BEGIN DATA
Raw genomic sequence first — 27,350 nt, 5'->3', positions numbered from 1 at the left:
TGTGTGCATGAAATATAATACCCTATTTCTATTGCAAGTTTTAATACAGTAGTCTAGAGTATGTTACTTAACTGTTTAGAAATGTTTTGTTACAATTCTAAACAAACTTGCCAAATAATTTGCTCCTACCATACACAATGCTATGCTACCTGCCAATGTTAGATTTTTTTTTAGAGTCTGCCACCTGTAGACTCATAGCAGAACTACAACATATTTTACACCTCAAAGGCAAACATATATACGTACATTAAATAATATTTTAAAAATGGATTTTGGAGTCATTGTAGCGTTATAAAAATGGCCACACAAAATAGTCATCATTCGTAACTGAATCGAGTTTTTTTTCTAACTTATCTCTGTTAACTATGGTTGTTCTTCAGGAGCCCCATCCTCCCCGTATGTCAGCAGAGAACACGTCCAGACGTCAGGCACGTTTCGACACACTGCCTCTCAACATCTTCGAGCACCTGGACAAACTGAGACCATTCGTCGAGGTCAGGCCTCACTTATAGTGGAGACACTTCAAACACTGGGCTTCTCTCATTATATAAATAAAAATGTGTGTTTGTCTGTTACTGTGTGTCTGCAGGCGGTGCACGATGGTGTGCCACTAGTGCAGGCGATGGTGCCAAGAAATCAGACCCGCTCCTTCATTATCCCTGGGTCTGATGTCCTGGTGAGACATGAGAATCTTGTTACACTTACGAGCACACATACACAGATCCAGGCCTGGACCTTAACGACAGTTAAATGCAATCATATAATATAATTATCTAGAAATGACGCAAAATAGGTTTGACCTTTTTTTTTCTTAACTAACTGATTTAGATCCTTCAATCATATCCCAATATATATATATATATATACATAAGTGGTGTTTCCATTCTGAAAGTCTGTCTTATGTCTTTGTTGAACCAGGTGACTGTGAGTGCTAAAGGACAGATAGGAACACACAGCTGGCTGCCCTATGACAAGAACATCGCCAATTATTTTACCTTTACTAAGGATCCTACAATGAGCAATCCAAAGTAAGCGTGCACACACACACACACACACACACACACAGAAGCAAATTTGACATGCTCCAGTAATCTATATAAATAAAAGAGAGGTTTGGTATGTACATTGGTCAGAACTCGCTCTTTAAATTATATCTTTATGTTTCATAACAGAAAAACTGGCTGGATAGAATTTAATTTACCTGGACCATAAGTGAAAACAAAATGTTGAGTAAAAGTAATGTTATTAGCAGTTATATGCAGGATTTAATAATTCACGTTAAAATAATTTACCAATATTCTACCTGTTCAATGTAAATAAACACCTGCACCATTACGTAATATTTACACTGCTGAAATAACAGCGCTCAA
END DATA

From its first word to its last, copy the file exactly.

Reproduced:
Raw genomic sequence first — 27,350 nt, 5'->3', positions numbered from 1 at the left:
TGTGTGCATGAAATATAATACCCTATTTCTATTGCAAGTTTTAATACAGTAGTCTAGAGTATGTTACTTAACTGTTTAGAAATGTTTTGTTACAATTCTAAACAAACTTGCCAAATAATTTGCTCCTACCATACACAATGCTATGCTACCTGCCAATGTTAGATTTTTTTTTAGAGTCTGCCACCTGTAGACTCATAGCAGAACTACAACATATTTTACACCTCAAAGGCAAACATATATACGTACATTAAATAATATTTTAAAAATGGATTTTGGAGTCATTGTAGCGTTATAAAAATGGCCACACAAAATAGTCATCATTCGTAACTGAATCGAGTTTTTTTTCTAACTTATCTCTGTTAACTATGGTTGTTCTTCAGGAGCCCCATCCTCCCCGTATGTCAGCAGAGAACACGTCCAGACGTCAGGCACGTTTCGACACACTGCCTCTCAACATCTTCGAGCACCTGGACAAACTGAGACCATTCGTCGAGGTCAGGCCTCACTTATAGTGGAGACACTTCAAACACTGGGCTTCTCTCATTATATAAATAAAAATGTGTGTTTGTCTGTTACTGTGTGTCTGCAGGCGGTGCACGATGGTGTGCCACTAGTGCAGGCGATGGTGCCAAGAAATCAGACCCGCTCCTTCATTATCCCTGGGTCTGATGTCCTGGTGAGACATGAGAATCTTGTTACACTTACGAGCACACATACACAGATCCAGGCCTGGACCTTAACGACAGTTAAATGCAATCATATAATATAATTATCTAGAAATGACGCAAAATAGGTTTGACCTTTTTTTTTCTTAACTAACTGATTTAGATCCTTCAATCATATCCCAATATATATATATATATATACATAAGTGGTGTTTCCATTCTGAAAGTCTGTCTTATGTCTTTGTTGAACCAGGTGACTGTGAGTGCTAAAGGACAGATAGGAACACACAGCTGGCTGCCCTATGACAAGAACATCGCCAATTATTTTACCTTTACTAAGGATCCTACAATGAGCAATCCAAAGTAAGCGTGCACACACACACACACACACACACACACAGAAGCAAATTTGACATGCTCCAGTAATCTATATAAATAAAAGAGAGGTTTGGTATGTACATTGGTCAGAACTCGCTCTTTAAATTATATCTTTATGTTTCATAACAGAAAAACTGGCTGGATAGAATTTAATTTACCTGGACCATAAGTGAAAACAAAATGTTGAGTAAAAGTAATGTTATTAGCAGTTATATGCAGGATTTAATAATTCACGTTAAAATAATTTACCAATATTCTACCTGTTCAATGTAAATAAACACCTGCACCATTACGTAATATTTACACTGCTGAAATAACAGCGCTCAA